Lady’s mantle (Alchemilla vulgaris) is a common perennial in Germany, which gives every garden fresh yellow-green accents. Many gardeners prefer the plant as ground cover and at the same time benefit from its robustness and ease of maintenance. Originally from Asia and Eastern Europe, the perennial became very popular even in our latitudes in the Middle Ages, especially as a medicinal plant and as a so-called alchemist’s herb. The alchemists tried to make gold from the drops of water that collected on the plant leaves early in the morning. The vernacular has given the lady’s mantle many other names, such as woundwort, sky water, storm grass, ladybird, etc. In the following lines we will tell you a lot of important information and care tips about the lady’s mantle.
The plant actually releases these guttation drops itself
Where does the lady’s mantle thrive best?
The plant, which belongs to the rose family, grows outdoors in high meadows or in light forests. There are more than 1000 types of it. However, the most well-known and planted are the soft and the small women’s coat as well as the so-called silver women’s coat.
The latter two types are much smaller in growth and do not grow taller than 20 cm, while the soft lady’s coat can also grow up to 40 cm high. The perennial prefers sunny and partially shaded spots in the garden, but can even hold its own in the shade. The optimal soil should be rich in nutrients and permeable. Loamy soil can also cope with the robust plant just as well. Although the perennial loves moderate moisture, some species can thrive even in drier soils like the rock garden.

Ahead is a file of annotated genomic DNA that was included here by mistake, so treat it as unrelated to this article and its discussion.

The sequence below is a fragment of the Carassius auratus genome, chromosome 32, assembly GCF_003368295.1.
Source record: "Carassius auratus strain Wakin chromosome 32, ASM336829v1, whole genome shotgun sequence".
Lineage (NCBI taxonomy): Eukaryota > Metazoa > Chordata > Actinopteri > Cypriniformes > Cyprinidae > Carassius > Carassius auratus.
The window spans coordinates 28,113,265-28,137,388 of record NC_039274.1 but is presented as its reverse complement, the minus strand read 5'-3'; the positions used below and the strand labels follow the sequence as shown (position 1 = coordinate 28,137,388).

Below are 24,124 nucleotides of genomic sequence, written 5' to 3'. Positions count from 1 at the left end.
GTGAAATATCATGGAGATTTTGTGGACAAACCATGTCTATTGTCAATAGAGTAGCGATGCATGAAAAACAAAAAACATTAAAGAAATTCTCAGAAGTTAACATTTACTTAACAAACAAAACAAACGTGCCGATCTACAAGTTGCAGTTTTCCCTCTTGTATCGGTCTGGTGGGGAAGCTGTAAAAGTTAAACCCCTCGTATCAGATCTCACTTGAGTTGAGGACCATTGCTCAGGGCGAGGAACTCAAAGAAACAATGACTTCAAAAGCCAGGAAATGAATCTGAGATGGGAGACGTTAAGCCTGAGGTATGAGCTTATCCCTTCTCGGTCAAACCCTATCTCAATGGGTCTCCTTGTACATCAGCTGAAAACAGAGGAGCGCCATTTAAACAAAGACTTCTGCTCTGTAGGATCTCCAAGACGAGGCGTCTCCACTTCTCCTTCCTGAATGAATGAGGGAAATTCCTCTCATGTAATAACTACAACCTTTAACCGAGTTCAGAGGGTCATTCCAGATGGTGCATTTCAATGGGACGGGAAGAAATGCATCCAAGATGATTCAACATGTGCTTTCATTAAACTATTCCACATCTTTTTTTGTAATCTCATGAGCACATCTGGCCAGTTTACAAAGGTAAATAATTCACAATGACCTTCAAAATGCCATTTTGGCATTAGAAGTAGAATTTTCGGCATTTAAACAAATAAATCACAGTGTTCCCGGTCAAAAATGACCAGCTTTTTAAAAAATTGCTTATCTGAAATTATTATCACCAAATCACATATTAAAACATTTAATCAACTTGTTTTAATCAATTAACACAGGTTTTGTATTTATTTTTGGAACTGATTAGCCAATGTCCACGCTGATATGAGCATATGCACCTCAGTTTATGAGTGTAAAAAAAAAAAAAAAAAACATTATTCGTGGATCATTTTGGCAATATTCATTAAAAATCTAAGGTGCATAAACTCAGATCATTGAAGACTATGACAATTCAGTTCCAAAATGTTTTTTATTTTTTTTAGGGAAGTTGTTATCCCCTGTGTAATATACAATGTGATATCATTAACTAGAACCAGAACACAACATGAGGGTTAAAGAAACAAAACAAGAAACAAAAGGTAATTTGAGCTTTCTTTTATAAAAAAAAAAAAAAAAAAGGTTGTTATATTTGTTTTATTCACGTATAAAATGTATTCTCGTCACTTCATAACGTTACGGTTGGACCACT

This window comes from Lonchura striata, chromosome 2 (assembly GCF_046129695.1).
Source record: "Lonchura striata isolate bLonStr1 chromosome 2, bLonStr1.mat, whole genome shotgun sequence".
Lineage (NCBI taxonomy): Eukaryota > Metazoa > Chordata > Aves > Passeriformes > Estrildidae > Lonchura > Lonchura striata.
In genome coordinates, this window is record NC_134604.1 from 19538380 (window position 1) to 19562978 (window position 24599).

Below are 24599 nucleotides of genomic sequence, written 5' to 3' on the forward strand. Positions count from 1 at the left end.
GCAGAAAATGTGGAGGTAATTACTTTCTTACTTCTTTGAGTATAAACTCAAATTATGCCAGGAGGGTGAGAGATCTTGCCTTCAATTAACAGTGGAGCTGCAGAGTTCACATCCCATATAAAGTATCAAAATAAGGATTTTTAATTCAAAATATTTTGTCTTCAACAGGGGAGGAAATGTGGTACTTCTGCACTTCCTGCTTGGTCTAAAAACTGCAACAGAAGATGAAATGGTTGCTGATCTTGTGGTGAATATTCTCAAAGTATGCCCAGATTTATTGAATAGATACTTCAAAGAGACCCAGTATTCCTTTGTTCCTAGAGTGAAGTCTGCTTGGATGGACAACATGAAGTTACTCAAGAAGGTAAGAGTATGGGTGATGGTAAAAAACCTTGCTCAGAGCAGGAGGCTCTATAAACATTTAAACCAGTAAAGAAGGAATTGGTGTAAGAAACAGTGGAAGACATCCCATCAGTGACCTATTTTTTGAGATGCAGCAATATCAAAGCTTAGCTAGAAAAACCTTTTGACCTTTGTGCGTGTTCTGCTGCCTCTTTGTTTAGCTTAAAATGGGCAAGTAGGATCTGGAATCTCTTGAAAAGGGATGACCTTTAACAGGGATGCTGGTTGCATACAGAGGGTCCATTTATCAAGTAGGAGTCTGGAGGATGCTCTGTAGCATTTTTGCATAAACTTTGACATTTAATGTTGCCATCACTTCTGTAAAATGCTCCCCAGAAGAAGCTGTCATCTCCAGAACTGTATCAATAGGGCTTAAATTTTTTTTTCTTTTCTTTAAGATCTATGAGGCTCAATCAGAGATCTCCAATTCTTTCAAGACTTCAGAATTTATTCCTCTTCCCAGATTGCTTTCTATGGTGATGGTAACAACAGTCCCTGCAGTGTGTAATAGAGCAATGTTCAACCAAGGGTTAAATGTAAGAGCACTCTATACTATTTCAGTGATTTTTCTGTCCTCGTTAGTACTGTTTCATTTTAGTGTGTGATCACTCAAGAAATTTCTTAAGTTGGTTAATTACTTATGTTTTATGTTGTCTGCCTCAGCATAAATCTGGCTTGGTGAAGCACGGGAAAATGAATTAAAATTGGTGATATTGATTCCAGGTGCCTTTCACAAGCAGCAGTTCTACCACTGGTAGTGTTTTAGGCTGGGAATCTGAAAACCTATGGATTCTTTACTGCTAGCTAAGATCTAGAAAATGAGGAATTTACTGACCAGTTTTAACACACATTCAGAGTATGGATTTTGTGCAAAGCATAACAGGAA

The lady’s mantle has round leaves with a serrated margin and delicate, yellow-green flowers
How to properly care for your lady’s coat
The optimal time for planting is from October, because the perennial is a frost germ. But this is also not seen so strictly in women’s coats. You can also sow it in spring. The same goes for cuttings, of course. The flowers usually come from May to September and turn into small seeds after they have faded. The perennial is even prone to self-sowing, which can be controlled by regular plucking in spring and a regular pruning. The lady’s mantle can easily be increased by division and used as ground cover against weeds. You also do not need to secure winter protection for the plant, because it is absolutely hardy.
A super plus: lady’s mantle is bee-friendly and also attracts other useful insects
Lady’s mantle effect – why is the plant so healthy?
The medicinal plant is primarily the common lady’s mantle (Alchemilla xanthochlora). This contains a lot of tannins such as agrimoniin as well as important flavonoids. These ingredients are known to have an antispasmodic, analgesic and antibacterial effect. In naturopathy, the plant is used for mild diarrhea caused by gastrointestinal germs as well as for menstrual disorders, menopausal symptoms and itching. In addition, tea made from lady’s mantle leaves has a calming effect and is therefore very positive for the heart and nervous system.
The tea can be prepared easily by picking fresh leaves before flowering and letting them steep in hot water for 10 minutes.
Attention! If you suffer from certain intolerance or are pregnant, you should definitely consult your doctor beforehand.
A remarkable hardy perennial and medicinal plant
The women’s coat is no less popular because of its decorative properties. This can be combined with many other perennials and plants in the garden and cuts a good figure in bridal bouquets or as a festive and subtle table decoration. Let yourself be convinced and inspired!
A summer dream in the garden
A fairytale contrast with peonies
Also very minimalistic – a real eye-catcher
The plant is ideal as a discreet table decoration
Also very popular with wedding decorations
Even in the bucket … unbeatably fresh and beautiful!
And how about a lady’s mantle wreath?
Combine the wonderful herbaceous plant with numerous flowers and ornamental grasses!
Roses, lavender and Co. are some of the best combination partners